Investments are not FDIC Insured and may lose value. The information above is intended to be used for educational purposes only and is not to be construed as investment or tax advice, or as tailored to any specific investor. Consult a financial advisor or tax professional for more information. This information may be affected by the laws of particular states and there is no guarantee this information will be consistent across all states. Alabama, California, and New Jersey may impose taxes on HSA contributions, earnings, and dividends. Additionally, New Hampshire may impose taxes on HSA contributions.

End Notes

1 Sources: Investment Company Institute, Federal Reserve Board, and Department of Labor.
2 Source: 2017 Devenir Midyear HSA Research Report.
3 Geisler: “This assumes distributions from the HSA are for QMEs. If an HSA distribution is taken after reaching age 65 but it is not for reimbursement of QMEs, the entire distribution is subject to income tax. In such case, the ATFV formula becomes the same as investment model 2 in Table 1 (the tax deferred retirement account), and contributing to an HSA moves from the first or second recommendation to the fifth recommendation. Part of this hierarchy is adapted from Geisler (2006)”.
4 Estimate based on a hypothetical couple retiring in 2017, 65-years-old, with life expectancies that align with Society of Actuaries’ RP-2014 Healthy Annuitant rates with Mortality Improvements Scale MP-2016. Estimates may be more or less depending on actual health status, area of residence, and longevity. Estimate is net of taxes. The Fidelity Retiree Health Care Costs Estimate assumes individuals do not have employer-provided retiree health care coverage, but do qualify for the federal government’s insurance program, Original Medicare. The calculation takes into account cost-sharing provisions (such as deductibles and coinsurance) associated with Medicare Part A and Part B (inpatient and outpatient medical insurance). It also considers Medicare Part D (prescription drug coverage) premiums and out-of-pocket costs, as well as certain services excluded by Original Medicare. The estimate does not include other health-related expenses, such as over-the-counter medications, most dental services and long-term care.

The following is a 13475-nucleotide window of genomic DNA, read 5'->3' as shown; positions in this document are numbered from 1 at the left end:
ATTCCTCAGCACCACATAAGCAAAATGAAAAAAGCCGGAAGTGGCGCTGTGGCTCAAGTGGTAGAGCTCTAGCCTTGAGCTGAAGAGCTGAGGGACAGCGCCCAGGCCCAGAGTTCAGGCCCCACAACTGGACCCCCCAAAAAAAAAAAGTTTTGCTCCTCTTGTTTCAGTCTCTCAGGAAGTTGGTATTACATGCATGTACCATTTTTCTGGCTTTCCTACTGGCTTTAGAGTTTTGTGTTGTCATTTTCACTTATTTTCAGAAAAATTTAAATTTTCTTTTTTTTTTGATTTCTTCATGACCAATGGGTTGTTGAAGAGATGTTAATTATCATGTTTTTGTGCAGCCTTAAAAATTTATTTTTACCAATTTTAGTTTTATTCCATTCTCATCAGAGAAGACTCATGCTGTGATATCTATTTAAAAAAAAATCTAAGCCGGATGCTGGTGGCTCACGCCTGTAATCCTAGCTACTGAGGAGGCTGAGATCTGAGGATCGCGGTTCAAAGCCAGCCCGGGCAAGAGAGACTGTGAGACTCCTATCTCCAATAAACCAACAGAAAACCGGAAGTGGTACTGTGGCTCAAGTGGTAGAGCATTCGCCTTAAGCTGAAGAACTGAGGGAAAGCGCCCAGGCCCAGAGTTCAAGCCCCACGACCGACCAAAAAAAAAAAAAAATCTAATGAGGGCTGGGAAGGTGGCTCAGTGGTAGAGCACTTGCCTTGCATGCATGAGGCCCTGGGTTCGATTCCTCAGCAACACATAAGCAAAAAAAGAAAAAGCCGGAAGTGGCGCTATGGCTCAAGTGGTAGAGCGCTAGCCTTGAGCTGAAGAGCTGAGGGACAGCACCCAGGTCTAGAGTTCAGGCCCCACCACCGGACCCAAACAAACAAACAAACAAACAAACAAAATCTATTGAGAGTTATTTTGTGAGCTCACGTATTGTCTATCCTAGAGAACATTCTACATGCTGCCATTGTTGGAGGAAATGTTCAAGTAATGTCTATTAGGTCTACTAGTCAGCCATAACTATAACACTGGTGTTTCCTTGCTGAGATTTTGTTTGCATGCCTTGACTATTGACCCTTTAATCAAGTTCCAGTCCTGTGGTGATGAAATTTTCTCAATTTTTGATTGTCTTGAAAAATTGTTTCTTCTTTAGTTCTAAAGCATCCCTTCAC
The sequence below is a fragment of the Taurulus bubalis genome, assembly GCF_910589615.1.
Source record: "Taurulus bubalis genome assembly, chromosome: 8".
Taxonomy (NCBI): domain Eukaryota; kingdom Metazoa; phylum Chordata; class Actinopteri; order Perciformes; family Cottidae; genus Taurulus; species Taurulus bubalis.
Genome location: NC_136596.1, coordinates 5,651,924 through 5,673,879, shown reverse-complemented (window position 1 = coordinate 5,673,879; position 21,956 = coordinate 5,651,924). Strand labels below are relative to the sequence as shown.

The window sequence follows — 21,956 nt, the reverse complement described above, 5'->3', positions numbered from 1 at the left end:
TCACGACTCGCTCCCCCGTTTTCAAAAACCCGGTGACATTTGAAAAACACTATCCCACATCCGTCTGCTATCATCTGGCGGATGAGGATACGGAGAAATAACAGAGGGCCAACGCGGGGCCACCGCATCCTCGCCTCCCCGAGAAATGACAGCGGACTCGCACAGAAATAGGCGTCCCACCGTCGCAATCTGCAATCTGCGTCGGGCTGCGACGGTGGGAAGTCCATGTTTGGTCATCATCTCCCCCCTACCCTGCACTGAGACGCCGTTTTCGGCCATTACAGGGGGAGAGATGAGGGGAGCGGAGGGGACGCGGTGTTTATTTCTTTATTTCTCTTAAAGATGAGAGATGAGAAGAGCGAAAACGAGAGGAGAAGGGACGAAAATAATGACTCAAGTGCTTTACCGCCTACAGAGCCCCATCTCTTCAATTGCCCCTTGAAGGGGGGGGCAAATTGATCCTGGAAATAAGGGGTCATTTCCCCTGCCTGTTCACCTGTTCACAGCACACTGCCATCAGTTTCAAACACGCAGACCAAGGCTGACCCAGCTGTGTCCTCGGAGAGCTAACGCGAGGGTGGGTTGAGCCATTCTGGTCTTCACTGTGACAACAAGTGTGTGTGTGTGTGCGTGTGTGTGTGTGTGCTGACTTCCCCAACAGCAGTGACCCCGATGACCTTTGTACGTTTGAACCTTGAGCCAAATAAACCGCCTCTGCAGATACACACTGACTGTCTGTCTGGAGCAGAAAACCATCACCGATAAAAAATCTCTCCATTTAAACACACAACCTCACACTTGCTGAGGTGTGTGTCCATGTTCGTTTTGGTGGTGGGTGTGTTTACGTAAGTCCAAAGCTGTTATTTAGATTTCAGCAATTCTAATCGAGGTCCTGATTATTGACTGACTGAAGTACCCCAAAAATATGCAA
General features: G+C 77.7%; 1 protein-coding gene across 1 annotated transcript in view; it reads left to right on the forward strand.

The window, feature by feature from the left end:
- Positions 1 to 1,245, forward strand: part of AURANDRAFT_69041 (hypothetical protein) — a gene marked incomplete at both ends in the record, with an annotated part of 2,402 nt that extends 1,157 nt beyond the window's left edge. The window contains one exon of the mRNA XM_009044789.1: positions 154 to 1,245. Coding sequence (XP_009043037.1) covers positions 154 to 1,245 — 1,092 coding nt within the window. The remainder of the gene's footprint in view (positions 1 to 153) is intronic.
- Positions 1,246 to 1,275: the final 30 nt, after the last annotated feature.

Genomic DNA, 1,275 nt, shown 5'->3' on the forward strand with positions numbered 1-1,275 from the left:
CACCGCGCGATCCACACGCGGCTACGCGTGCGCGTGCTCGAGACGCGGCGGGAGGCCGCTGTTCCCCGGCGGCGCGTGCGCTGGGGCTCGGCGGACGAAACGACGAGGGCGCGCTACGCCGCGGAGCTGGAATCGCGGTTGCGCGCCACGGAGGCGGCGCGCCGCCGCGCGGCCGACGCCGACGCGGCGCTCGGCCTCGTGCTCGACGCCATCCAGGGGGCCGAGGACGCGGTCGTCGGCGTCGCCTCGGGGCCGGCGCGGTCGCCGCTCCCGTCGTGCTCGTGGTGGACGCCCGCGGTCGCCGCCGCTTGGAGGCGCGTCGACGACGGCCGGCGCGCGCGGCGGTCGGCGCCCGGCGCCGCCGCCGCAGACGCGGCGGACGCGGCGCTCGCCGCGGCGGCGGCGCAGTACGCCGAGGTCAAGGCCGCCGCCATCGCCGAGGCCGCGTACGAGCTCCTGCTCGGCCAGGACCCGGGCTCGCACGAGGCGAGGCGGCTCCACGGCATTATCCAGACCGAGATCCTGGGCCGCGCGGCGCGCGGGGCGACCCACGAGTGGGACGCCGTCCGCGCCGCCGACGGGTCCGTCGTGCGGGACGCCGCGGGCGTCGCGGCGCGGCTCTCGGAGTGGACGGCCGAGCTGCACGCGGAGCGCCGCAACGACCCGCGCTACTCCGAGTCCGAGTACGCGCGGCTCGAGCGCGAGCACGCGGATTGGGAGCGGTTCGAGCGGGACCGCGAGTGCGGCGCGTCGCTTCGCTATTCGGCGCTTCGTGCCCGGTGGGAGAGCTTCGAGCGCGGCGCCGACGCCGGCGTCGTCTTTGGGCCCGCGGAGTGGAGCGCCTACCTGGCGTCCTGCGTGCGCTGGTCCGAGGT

5 Assumes all distributions will be made for qualified medical expenses (QME).

Citations

Geisler, Greg. 2016. “Could a Health Savings Account Be Better than an Employer-Matched 401(k)?” Journal of Financial Planning 29 (1): 40–48.
https://www.onefpa.org/journal/Pages/JAN16-Could-a-Health-Savings-Account-Be-Better-than-an-Employer-Matched-401(k).aspx

Greg Geisler’s research shows HSAs could provide benefits over 401(k)s. Sara Bell. UMSL. (7/28/2017)
http://blogs.umsl.edu/news/2017/07/28/greg-geisler/